For decades, the federal Bureau of Land Management (BLM) has allowed four-wheelers and dirt bikes to carve up Utah’s red rock country—creating a spider’s web of dirt trails—without first ensuring that archaeological sites and artifacts from early Native American communities are identified and protected from damage and looting. As the result of a recent order from the United States Court of Appeals for the Tenth Circuit, this is about to change.
The people living in the Uinta Basin in eastern Utah are the unwitting participants in a massive scientific experiment. What happens when you put more than 11,000 oil and gas wells in a geologic basin and then seal off the air for days or weeks on end? And the initial results are alarming—smog pollution that exceeds the federal standard set to protect public health by a whopping 89 percent.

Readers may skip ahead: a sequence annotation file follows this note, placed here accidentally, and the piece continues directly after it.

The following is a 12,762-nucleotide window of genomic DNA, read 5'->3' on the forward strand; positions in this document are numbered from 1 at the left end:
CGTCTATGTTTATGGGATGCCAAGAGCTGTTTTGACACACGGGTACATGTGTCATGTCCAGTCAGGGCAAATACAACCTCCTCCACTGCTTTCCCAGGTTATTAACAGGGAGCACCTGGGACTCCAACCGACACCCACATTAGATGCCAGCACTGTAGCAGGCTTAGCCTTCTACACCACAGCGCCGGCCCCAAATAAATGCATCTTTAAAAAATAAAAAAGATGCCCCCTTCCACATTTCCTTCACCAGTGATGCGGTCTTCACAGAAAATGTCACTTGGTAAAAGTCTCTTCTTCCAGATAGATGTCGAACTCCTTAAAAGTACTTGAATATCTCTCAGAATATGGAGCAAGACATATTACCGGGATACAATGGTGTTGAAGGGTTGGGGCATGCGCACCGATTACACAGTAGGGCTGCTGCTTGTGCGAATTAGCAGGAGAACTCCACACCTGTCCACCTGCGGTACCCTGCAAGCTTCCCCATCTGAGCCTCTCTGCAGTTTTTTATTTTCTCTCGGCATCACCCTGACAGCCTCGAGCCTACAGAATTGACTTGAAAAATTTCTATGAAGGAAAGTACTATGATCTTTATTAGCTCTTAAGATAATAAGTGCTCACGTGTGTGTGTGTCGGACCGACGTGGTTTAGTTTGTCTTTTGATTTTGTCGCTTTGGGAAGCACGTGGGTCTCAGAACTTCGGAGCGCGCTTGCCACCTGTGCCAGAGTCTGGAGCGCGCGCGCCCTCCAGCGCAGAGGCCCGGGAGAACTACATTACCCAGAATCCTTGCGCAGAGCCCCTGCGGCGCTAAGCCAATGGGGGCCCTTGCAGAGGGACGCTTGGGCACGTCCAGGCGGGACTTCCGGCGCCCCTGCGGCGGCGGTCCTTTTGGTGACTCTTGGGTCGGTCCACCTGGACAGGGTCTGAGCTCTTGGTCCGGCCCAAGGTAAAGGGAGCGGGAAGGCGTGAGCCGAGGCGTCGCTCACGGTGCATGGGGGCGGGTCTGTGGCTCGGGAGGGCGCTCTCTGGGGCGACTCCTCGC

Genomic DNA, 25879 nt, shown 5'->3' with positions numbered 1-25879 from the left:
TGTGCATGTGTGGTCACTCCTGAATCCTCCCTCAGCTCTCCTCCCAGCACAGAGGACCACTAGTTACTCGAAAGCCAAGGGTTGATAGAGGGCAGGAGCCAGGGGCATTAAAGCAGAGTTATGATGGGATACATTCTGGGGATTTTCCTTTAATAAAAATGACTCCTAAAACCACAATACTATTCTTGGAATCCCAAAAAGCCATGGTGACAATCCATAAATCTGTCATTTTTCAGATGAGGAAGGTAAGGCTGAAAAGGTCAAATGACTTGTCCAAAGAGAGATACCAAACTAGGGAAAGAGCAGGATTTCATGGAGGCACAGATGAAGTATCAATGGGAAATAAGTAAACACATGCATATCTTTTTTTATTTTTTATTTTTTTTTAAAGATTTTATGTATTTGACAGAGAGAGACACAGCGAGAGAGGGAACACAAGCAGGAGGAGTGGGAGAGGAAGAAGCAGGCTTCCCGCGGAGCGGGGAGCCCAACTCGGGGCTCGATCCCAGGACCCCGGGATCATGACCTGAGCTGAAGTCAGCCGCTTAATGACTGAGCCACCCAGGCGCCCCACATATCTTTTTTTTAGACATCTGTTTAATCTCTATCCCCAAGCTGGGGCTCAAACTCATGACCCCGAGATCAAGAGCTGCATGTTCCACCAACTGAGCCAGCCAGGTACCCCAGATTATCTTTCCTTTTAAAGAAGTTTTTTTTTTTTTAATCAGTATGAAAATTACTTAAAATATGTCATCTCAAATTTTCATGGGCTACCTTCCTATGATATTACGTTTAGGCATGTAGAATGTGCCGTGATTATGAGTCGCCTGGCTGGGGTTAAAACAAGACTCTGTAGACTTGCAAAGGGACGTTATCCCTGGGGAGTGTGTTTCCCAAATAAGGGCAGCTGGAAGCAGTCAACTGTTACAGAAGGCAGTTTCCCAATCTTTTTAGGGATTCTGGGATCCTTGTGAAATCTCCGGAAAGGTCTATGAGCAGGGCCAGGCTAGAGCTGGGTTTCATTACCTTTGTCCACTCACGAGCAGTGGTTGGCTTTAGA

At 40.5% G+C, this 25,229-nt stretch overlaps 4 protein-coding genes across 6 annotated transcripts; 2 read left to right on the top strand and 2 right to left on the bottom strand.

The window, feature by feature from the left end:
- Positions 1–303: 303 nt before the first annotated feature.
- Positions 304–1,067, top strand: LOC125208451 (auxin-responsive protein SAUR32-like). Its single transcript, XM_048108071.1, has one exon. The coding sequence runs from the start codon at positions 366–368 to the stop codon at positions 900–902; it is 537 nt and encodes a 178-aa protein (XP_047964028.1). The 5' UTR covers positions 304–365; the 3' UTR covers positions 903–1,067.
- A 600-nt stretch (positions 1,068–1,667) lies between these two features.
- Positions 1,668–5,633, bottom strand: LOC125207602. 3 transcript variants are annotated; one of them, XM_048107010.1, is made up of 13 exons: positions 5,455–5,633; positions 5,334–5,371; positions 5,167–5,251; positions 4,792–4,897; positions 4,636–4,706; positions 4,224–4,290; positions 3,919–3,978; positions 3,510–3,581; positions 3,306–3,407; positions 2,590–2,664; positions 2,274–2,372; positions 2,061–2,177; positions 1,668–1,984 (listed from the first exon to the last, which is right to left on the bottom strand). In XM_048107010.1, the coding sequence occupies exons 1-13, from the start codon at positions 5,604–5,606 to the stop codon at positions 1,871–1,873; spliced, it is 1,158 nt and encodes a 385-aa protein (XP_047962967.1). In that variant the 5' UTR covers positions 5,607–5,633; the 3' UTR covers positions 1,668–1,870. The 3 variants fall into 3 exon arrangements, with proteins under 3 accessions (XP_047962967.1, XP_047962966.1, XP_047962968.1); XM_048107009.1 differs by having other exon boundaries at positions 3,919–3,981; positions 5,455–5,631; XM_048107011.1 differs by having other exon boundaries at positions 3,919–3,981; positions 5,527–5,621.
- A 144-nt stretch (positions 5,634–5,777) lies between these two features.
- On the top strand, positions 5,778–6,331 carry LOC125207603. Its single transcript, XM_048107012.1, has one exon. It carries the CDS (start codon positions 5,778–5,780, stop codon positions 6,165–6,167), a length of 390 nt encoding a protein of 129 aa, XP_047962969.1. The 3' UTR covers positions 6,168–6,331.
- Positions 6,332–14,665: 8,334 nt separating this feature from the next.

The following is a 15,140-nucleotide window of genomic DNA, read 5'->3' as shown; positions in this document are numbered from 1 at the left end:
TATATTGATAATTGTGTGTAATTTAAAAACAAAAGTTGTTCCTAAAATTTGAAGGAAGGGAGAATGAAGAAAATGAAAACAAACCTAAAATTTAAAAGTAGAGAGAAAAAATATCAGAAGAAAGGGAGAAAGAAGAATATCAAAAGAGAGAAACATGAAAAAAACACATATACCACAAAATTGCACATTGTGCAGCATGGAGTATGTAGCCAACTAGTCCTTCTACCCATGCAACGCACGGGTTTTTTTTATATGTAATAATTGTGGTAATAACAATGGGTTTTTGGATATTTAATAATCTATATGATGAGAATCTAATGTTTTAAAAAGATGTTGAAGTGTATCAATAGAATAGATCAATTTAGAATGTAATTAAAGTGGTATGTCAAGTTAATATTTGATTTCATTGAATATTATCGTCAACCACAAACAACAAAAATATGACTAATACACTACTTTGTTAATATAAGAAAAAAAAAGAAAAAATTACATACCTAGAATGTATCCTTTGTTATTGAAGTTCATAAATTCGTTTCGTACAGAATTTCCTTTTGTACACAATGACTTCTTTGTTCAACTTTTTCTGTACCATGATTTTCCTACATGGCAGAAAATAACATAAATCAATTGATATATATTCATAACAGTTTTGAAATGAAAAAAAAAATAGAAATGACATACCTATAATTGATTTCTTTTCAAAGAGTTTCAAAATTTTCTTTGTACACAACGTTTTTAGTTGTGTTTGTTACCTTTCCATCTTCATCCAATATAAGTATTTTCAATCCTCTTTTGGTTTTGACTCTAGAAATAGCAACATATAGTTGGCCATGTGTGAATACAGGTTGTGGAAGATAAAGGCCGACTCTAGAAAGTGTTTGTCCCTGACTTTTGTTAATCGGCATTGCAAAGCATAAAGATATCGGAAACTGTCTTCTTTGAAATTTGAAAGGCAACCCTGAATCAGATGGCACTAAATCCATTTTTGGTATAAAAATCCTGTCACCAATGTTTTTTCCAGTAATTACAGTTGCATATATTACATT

Signaling the end of an era in which off-road vehicles like ATVs and jeeps were allowed to run roughshod over public lands, a federal judge in Utah has struck down a Bureau of Land Management ORV plan for 2.1-million acres of central Utah.